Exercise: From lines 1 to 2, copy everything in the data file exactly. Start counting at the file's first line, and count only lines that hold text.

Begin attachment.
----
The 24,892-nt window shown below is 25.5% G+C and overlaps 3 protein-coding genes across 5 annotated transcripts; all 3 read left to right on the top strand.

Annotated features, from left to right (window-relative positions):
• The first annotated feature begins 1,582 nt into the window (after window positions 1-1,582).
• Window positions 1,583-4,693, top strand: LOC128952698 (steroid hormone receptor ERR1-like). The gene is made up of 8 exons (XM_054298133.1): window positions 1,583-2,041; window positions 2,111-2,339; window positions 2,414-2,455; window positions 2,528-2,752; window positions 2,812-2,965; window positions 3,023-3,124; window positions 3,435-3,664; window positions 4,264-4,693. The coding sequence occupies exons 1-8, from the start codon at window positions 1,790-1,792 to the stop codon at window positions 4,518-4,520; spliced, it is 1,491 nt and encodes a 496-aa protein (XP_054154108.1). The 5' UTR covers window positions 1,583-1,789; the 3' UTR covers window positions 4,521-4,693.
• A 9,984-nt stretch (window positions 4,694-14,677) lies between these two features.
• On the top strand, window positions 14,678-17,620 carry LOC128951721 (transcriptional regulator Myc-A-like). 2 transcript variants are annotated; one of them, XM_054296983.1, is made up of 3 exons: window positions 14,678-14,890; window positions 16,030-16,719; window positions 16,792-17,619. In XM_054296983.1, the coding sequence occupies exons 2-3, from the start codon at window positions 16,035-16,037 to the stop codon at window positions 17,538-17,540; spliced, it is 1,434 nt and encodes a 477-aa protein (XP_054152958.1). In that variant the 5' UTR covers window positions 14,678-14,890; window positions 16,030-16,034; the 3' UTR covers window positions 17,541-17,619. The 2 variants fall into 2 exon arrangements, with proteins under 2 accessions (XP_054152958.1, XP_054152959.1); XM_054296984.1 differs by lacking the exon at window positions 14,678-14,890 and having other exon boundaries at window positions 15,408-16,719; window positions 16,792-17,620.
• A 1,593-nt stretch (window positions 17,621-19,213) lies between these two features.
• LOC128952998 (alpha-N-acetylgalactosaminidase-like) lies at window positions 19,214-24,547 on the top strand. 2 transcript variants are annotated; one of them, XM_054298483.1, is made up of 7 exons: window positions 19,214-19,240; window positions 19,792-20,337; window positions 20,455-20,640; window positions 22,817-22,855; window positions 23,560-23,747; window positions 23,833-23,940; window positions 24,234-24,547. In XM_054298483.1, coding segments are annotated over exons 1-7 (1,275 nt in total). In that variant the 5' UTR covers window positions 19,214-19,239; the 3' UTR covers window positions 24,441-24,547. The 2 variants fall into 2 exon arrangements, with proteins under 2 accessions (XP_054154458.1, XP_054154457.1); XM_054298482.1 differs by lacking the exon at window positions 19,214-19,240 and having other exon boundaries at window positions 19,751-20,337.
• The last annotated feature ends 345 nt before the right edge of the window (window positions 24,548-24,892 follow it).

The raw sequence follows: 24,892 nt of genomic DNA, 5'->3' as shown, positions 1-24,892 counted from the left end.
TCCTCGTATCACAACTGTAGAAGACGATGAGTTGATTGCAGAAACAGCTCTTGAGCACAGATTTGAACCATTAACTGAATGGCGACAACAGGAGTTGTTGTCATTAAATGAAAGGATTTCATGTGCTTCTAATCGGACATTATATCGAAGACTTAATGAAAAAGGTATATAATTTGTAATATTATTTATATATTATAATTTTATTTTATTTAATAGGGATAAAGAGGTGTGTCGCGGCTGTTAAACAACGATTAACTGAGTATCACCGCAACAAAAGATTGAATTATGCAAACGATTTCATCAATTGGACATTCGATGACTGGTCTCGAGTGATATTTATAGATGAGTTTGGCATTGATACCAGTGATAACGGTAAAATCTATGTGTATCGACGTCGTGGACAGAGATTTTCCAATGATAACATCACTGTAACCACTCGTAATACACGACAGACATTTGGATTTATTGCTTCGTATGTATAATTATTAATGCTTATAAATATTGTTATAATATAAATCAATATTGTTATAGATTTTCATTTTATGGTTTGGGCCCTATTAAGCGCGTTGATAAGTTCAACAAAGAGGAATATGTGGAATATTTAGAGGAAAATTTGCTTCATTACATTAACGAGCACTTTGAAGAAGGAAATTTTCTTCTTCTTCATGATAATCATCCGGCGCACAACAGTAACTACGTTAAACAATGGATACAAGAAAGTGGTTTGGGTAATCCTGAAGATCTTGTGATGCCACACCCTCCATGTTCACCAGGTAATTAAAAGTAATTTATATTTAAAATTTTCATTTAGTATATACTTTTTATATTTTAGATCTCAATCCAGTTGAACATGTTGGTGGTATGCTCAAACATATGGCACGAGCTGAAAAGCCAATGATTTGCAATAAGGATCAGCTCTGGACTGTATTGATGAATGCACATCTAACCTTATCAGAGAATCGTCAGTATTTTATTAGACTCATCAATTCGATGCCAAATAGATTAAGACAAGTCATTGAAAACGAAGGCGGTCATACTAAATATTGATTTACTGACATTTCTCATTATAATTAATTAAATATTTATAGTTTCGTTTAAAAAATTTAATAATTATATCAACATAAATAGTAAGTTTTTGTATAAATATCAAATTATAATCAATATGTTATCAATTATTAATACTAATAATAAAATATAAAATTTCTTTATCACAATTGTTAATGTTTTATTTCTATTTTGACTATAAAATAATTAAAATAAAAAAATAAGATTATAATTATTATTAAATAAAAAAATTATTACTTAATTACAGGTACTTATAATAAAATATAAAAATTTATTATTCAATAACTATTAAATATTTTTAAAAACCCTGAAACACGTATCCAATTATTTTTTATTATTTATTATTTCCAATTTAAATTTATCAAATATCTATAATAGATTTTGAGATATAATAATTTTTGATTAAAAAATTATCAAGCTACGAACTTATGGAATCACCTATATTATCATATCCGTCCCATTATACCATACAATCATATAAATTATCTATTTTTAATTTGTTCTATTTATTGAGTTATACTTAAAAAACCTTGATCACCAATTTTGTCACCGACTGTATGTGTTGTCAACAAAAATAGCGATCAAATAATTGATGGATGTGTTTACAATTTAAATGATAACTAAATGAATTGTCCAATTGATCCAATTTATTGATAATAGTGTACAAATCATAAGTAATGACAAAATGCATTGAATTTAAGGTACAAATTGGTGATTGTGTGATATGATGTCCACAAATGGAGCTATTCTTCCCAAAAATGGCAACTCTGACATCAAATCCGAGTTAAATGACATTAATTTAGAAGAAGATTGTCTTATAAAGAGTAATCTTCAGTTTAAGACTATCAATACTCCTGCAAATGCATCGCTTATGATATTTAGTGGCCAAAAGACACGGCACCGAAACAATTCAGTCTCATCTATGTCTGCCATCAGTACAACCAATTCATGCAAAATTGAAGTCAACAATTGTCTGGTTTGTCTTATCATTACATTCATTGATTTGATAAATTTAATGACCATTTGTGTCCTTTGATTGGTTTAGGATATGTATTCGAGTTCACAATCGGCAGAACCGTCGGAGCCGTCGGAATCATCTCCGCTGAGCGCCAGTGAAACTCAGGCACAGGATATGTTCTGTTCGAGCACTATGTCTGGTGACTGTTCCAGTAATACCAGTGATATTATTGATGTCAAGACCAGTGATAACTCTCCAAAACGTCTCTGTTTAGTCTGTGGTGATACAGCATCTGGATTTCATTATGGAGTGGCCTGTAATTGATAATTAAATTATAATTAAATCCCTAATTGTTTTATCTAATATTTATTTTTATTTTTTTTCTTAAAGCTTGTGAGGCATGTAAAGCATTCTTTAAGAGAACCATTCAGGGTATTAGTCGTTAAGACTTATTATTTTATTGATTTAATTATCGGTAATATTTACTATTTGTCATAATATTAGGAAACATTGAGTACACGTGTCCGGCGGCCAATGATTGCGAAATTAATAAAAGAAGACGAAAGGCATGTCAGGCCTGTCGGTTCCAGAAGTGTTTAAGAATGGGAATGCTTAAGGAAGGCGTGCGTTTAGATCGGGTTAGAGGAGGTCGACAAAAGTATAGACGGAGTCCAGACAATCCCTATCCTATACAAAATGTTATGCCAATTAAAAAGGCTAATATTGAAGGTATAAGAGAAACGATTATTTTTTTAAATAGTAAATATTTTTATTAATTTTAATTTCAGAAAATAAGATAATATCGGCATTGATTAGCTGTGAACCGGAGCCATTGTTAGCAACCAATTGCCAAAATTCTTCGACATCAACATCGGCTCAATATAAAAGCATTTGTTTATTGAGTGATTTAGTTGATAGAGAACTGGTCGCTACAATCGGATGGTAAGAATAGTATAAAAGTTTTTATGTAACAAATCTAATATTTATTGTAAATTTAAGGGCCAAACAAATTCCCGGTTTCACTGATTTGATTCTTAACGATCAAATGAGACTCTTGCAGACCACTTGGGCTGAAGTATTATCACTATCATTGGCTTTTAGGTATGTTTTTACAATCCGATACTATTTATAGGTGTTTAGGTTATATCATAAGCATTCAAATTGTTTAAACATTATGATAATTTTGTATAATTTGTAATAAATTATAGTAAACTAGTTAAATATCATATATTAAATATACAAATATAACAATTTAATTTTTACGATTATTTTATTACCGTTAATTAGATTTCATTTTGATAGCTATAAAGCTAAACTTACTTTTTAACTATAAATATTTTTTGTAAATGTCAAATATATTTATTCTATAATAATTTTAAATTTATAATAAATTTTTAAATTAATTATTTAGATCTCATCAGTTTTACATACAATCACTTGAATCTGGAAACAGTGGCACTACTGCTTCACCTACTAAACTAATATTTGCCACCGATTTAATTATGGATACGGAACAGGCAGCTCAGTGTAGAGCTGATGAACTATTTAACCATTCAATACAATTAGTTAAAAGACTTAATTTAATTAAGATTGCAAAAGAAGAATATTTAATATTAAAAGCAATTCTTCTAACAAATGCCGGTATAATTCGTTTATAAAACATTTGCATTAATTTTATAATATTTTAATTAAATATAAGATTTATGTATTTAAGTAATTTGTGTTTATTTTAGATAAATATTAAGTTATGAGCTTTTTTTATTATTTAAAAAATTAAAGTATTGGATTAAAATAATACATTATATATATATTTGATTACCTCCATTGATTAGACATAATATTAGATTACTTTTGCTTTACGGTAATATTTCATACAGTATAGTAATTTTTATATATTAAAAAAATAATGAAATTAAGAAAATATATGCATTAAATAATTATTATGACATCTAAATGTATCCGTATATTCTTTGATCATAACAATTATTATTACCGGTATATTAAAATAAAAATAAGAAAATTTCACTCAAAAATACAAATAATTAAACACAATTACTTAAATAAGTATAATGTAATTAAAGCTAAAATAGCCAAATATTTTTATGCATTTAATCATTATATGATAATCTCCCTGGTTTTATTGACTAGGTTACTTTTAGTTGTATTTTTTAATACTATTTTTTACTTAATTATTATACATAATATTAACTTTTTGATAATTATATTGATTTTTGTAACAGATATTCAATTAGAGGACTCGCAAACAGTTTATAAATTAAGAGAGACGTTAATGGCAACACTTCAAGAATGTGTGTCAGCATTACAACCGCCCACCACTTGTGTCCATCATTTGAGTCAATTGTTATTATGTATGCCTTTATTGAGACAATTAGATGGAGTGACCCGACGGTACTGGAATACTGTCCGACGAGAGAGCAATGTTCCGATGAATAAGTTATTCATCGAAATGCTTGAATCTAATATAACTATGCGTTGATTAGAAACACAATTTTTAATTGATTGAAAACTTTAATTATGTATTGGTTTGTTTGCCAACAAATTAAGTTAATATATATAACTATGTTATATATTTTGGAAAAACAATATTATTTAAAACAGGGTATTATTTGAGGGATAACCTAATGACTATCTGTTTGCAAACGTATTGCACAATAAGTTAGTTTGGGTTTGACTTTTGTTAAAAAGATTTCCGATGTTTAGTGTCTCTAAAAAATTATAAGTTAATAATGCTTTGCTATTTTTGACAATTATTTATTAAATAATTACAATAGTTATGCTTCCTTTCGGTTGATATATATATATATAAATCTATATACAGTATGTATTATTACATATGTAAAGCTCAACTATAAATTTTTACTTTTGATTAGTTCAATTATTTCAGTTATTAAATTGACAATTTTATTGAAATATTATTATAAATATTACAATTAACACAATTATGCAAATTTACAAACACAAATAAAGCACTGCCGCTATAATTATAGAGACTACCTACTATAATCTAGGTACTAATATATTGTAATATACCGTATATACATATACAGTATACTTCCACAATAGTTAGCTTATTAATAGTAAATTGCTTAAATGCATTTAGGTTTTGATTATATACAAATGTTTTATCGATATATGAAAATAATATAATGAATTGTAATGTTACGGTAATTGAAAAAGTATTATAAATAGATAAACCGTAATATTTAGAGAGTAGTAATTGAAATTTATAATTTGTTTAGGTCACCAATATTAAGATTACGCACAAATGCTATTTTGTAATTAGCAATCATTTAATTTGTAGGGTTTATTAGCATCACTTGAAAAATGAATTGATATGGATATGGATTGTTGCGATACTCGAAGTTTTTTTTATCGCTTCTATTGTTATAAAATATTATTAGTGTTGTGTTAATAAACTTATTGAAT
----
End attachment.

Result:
The 24,892-nt window shown below is 25.5% G+C and overlaps 3 protein-coding genes across 5 annotated transcripts; all 3 read left to right on the top strand.

Annotated features, from left to right (window-relative positions):